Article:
To come back to the “relieving chambers” or rather now to the “lid loading floors” you understand that this structure not only correctly explains that it is a box battling against the pressure but that it loses all other use !

It would therefore be good for Egyptologists to admit the possibility that what they have taken to be the King’s chamber is in fact just a watertight vat for a primitive hydraulic piston.

Accepting this idea will not only be a major discovery for humanity but will also allow a newed research in the pyramid from a new base. Until now thought was that the portcullises were destined to prevent looters from entering but now it is evident that they are to prevent water from leaving. It is for this reason that they have been by-passed so easily.

In fact all logical investigative thought on this matter has to be restarted !

New interior plan

If we follow the progress of the free-flowing water it engulfs the ascending corridor until the granite plugs. As the ascending corridor is filled up and the weight of the column of water grows the first plug in the descending corridor seals the passage towards the subterranean chamber. The excess water is evacuated by the well (at the bottom of the grand gallery) towards the subterranean chamber, which was used only as a receptacle.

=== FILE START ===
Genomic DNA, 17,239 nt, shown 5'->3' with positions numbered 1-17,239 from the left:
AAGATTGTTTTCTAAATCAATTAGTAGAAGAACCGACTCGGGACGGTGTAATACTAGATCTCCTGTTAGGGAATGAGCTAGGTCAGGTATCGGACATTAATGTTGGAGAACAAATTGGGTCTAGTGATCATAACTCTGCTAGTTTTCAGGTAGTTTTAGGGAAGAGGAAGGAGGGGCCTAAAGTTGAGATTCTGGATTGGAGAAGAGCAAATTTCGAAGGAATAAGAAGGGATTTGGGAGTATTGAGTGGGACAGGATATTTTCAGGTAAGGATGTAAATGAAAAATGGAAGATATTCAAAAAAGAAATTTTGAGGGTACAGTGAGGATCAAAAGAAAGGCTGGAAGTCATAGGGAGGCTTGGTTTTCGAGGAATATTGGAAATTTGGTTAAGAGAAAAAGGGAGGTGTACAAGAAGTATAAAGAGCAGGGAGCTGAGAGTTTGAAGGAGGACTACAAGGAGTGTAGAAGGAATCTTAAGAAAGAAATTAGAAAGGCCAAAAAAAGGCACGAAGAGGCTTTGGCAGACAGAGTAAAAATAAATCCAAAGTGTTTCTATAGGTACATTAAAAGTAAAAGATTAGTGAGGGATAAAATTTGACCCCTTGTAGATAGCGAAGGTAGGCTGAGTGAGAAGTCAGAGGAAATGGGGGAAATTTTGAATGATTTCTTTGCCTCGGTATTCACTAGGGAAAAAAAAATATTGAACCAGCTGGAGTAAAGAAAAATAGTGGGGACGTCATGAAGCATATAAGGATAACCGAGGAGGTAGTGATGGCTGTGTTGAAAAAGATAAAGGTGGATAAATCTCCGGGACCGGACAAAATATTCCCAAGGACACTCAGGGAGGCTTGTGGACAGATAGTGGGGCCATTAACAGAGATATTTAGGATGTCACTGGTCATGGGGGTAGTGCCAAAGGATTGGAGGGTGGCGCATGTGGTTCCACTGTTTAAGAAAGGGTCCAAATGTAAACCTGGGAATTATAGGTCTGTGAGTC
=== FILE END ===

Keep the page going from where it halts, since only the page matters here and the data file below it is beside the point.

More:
This explains why this chamber has not been completed ! It was not acting as a provisional tomb but of a simple vat destined to receive water, and probably sand also, for a temporary mechanism.

Subterranean chamber

So, to the Queen’s chamber. It simply served to test the sinking mechanism of the floor, also before the shafts were put to use they reached the same level as the King’s chamber. It only acted as a test chamber and not as another provisional tomb as is held in certain official theories.

So, let’s look at the King’s chamber.

We can easily imagine that the pressure obtained by the filling of the shafts could also move the blocks, which fitted with holes, would allow the free flowing of the sand through the shafts allowing the moving of the blocks in the level above the King’s chamber and so opening the true doors of the pyramid.

The King’s chamber would therefore only be a level switch. A simple hydraulic lock !

Click to download mechanism sketchup 6 model.



1- King’s chamber.